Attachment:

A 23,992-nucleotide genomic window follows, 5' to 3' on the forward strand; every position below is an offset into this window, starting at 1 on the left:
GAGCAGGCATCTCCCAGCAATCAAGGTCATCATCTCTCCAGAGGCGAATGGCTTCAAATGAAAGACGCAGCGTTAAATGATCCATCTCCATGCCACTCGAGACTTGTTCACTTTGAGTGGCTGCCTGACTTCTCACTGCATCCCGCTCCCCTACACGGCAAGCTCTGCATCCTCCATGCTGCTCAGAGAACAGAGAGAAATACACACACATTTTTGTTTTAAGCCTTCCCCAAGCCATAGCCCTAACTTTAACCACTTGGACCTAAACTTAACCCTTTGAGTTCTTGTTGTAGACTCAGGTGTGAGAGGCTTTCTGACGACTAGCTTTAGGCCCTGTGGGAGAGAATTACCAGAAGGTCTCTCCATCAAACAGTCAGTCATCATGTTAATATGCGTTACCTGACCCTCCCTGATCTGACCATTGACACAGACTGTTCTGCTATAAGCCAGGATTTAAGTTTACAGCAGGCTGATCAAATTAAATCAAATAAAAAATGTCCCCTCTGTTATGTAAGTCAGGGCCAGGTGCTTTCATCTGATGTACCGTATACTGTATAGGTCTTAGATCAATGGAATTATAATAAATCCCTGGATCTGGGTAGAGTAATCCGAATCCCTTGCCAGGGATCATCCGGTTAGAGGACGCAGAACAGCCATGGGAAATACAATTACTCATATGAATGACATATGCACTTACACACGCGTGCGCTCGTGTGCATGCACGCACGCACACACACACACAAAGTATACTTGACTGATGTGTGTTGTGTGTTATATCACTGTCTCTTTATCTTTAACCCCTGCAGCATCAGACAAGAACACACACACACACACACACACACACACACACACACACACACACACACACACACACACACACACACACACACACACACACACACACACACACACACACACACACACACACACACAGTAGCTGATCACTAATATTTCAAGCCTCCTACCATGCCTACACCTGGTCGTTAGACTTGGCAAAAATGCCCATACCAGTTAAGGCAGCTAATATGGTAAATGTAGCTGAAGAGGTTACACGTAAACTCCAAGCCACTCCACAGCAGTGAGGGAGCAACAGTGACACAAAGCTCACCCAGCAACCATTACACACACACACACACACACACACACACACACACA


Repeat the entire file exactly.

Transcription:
A 23,992-nucleotide genomic window follows, 5' to 3' on the forward strand; every position below is an offset into this window, starting at 1 on the left:
GAGCAGGCATCTCCCAGCAATCAAGGTCATCATCTCTCCAGAGGCGAATGGCTTCAAATGAAAGACGCAGCGTTAAATGATCCATCTCCATGCCACTCGAGACTTGTTCACTTTGAGTGGCTGCCTGACTTCTCACTGCATCCCGCTCCCCTACACGGCAAGCTCTGCATCCTCCATGCTGCTCAGAGAACAGAGAGAAATACACACACATTTTTGTTTTAAGCCTTCCCCAAGCCATAGCCCTAACTTTAACCACTTGGACCTAAACTTAACCCTTTGAGTTCTTGTTGTAGACTCAGGTGTGAGAGGCTTTCTGACGACTAGCTTTAGGCCCTGTGGGAGAGAATTACCAGAAGGTCTCTCCATCAAACAGTCAGTCATCATGTTAATATGCGTTACCTGACCCTCCCTGATCTGACCATTGACACAGACTGTTCTGCTATAAGCCAGGATTTAAGTTTACAGCAGGCTGATCAAATTAAATCAAATAAAAAATGTCCCCTCTGTTATGTAAGTCAGGGCCAGGTGCTTTCATCTGATGTACCGTATACTGTATAGGTCTTAGATCAATGGAATTATAATAAATCCCTGGATCTGGGTAGAGTAATCCGAATCCCTTGCCAGGGATCATCCGGTTAGAGGACGCAGAACAGCCATGGGAAATACAATTACTCATATGAATGACATATGCACTTACACACGCGTGCGCTCGTGTGCATGCACGCACGCACACACACACACAAAGTATACTTGACTGATGTGTGTTGTGTGTTATATCACTGTCTCTTTATCTTTAACCCCTGCAGCATCAGACAAGAACACACACACACACACACACACACACACACACACACACACACACACACACACACACACACACACACACACACACACACACACACACACACACACACACACACACACACACACACAGTAGCTGATCACTAATATTTCAAGCCTCCTACCATGCCTACACCTGGTCGTTAGACTTGGCAAAAATGCCCATACCAGTTAAGGCAGCTAATATGGTAAATGTAGCTGAAGAGGTTACACGTAAACTCCAAGCCACTCCACAGCAGTGAGGGAGCAACAGTGACACAAAGCTCACCCAGCAACCATTACACACACACACACACACACACACACACACACACA